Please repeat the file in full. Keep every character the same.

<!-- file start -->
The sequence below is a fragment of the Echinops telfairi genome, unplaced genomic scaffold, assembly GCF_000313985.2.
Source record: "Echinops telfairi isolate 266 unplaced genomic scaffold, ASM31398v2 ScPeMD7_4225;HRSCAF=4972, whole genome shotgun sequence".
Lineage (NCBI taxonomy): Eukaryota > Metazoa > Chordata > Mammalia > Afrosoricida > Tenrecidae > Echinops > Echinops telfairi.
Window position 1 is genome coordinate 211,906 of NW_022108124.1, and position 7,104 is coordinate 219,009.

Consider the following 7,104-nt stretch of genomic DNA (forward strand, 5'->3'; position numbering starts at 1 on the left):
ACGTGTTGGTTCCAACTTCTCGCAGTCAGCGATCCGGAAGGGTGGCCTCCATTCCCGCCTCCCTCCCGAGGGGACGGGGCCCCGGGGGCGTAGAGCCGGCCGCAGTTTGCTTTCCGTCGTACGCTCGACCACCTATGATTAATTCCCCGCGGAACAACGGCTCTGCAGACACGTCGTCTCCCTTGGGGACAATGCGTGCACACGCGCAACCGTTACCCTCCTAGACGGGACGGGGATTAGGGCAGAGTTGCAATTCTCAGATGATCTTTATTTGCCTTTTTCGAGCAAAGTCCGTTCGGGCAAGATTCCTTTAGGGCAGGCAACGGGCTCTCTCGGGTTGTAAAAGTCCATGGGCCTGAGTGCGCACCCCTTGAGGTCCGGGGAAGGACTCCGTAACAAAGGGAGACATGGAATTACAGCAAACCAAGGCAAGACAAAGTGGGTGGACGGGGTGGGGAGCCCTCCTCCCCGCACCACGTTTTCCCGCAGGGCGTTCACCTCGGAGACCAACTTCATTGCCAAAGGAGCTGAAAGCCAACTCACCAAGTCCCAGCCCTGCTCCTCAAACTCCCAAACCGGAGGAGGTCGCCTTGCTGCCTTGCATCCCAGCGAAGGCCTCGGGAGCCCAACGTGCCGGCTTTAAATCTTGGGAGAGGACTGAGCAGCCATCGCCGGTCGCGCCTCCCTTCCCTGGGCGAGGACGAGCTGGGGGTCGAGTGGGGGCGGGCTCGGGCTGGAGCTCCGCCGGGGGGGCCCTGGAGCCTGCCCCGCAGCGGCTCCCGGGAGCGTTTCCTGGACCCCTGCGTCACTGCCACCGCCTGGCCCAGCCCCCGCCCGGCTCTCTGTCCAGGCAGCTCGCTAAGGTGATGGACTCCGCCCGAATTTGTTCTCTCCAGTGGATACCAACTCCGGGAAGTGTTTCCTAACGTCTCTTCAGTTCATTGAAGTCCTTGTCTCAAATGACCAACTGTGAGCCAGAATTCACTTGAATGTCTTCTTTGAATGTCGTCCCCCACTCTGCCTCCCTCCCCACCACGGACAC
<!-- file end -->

The sequence below is a fragment of the Echinops telfairi genome, unplaced genomic scaffold, assembly GCF_000313985.2.
Source record: "Echinops telfairi isolate 266 unplaced genomic scaffold, ASM31398v2 ScPeMD7_4225;HRSCAF=4972, whole genome shotgun sequence".
Lineage (NCBI taxonomy): Eukaryota > Metazoa > Chordata > Mammalia > Afrosoricida > Tenrecidae > Echinops > Echinops telfairi.
Window position 1 is genome coordinate 211,906 of NW_022108124.1, and position 7,104 is coordinate 219,009.

Consider the following 7,104-nt stretch of genomic DNA (forward strand, 5'->3'; position numbering starts at 1 on the left):
ACGTGTTGGTTCCAACTTCTCGCAGTCAGCGATCCGGAAGGGTGGCCTCCATTCCCGCCTCCCTCCCGAGGGGACGGGGCCCCGGGGGCGTAGAGCCGGCCGCAGTTTGCTTTCCGTCGTACGCTCGACCACCTATGATTAATTCCCCGCGGAACAACGGCTCTGCAGACACGTCGTCTCCCTTGGGGACAATGCGTGCACACGCGCAACCGTTACCCTCCTAGACGGGACGGGGATTAGGGCAGAGTTGCAATTCTCAGATGATCTTTATTTGCCTTTTTCGAGCAAAGTCCGTTCGGGCAAGATTCCTTTAGGGCAGGCAACGGGCTCTCTCGGGTTGTAAAAGTCCATGGGCCTGAGTGCGCACCCCTTGAGGTCCGGGGAAGGACTCCGTAACAAAGGGAGACATGGAATTACAGCAAACCAAGGCAAGACAAAGTGGGTGGACGGGGTGGGGAGCCCTCCTCCCCGCACCACGTTTTCCCGCAGGGCGTTCACCTCGGAGACCAACTTCATTGCCAAAGGAGCTGAAAGCCAACTCACCAAGTCCCAGCCCTGCTCCTCAAACTCCCAAACCGGAGGAGGTCGCCTTGCTGCCTTGCATCCCAGCGAAGGCCTCGGGAGCCCAACGTGCCGGCTTTAAATCTTGGGAGAGGACTGAGCAGCCATCGCCGGTCGCGCCTCCCTTCCCTGGGCGAGGACGAGCTGGGGGTCGAGTGGGGGCGGGCTCGGGCTGGAGCTCCGCCGGGGGGGCCCTGGAGCCTGCCCCGCAGCGGCTCCCGGGAGCGTTTCCTGGACCCCTGCGTCACTGCCACCGCCTGGCCCAGCCCCCGCCCGGCTCTCTGTCCAGGCAGCTCGCTAAGGTGATGGACTCCGCCCGAATTTGTTCTCTCCAGTGGATACCAACTCCGGGAAGTGTTTCCTAACGTCTCTTCAGTTCATTGAAGTCCTTGTCTCAAATGACCAACTGTGAGCCAGAATTCACTTGAATGTCTTCTTTGAATGTCGTCCCCCACTCTGCCTCCCTCCCCACCACGGACAC